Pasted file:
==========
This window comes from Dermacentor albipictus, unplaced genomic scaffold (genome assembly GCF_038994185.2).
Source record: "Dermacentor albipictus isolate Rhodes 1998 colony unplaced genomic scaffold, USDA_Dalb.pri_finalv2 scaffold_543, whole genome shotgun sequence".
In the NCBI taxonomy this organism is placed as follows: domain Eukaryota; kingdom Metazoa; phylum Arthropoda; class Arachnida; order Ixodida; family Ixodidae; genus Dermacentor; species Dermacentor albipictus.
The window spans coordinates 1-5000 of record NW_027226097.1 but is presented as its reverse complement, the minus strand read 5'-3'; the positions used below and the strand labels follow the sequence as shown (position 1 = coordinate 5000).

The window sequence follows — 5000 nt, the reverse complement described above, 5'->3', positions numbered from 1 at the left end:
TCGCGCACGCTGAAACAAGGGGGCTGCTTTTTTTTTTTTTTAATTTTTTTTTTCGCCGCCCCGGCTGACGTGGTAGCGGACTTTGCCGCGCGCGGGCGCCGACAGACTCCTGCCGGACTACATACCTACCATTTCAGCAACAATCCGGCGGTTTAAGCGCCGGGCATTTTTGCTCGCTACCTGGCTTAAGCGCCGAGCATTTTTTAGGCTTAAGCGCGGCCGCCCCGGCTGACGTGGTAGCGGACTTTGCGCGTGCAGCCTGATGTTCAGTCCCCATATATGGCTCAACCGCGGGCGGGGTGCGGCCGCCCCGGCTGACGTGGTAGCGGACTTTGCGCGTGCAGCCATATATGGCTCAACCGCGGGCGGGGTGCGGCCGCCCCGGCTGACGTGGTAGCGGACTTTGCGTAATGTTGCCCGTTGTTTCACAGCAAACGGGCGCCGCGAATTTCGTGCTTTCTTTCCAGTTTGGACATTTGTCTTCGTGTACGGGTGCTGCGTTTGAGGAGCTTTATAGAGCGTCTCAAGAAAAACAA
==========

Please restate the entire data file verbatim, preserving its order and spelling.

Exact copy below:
This window comes from Dermacentor albipictus, unplaced genomic scaffold (genome assembly GCF_038994185.2).
Source record: "Dermacentor albipictus isolate Rhodes 1998 colony unplaced genomic scaffold, USDA_Dalb.pri_finalv2 scaffold_543, whole genome shotgun sequence".
In the NCBI taxonomy this organism is placed as follows: domain Eukaryota; kingdom Metazoa; phylum Arthropoda; class Arachnida; order Ixodida; family Ixodidae; genus Dermacentor; species Dermacentor albipictus.
The window spans coordinates 1-5000 of record NW_027226097.1 but is presented as its reverse complement, the minus strand read 5'-3'; the positions used below and the strand labels follow the sequence as shown (position 1 = coordinate 5000).

The window sequence follows — 5000 nt, the reverse complement described above, 5'->3', positions numbered from 1 at the left end:
TCGCGCACGCTGAAACAAGGGGGCTGCTTTTTTTTTTTTTTAATTTTTTTTTTCGCCGCCCCGGCTGACGTGGTAGCGGACTTTGCCGCGCGCGGGCGCCGACAGACTCCTGCCGGACTACATACCTACCATTTCAGCAACAATCCGGCGGTTTAAGCGCCGGGCATTTTTGCTCGCTACCTGGCTTAAGCGCCGAGCATTTTTTAGGCTTAAGCGCGGCCGCCCCGGCTGACGTGGTAGCGGACTTTGCGCGTGCAGCCTGATGTTCAGTCCCCATATATGGCTCAACCGCGGGCGGGGTGCGGCCGCCCCGGCTGACGTGGTAGCGGACTTTGCGCGTGCAGCCATATATGGCTCAACCGCGGGCGGGGTGCGGCCGCCCCGGCTGACGTGGTAGCGGACTTTGCGTAATGTTGCCCGTTGTTTCACAGCAAACGGGCGCCGCGAATTTCGTGCTTTCTTTCCAGTTTGGACATTTGTCTTCGTGTACGGGTGCTGCGTTTGAGGAGCTTTATAGAGCGTCTCAAGAAAAACAA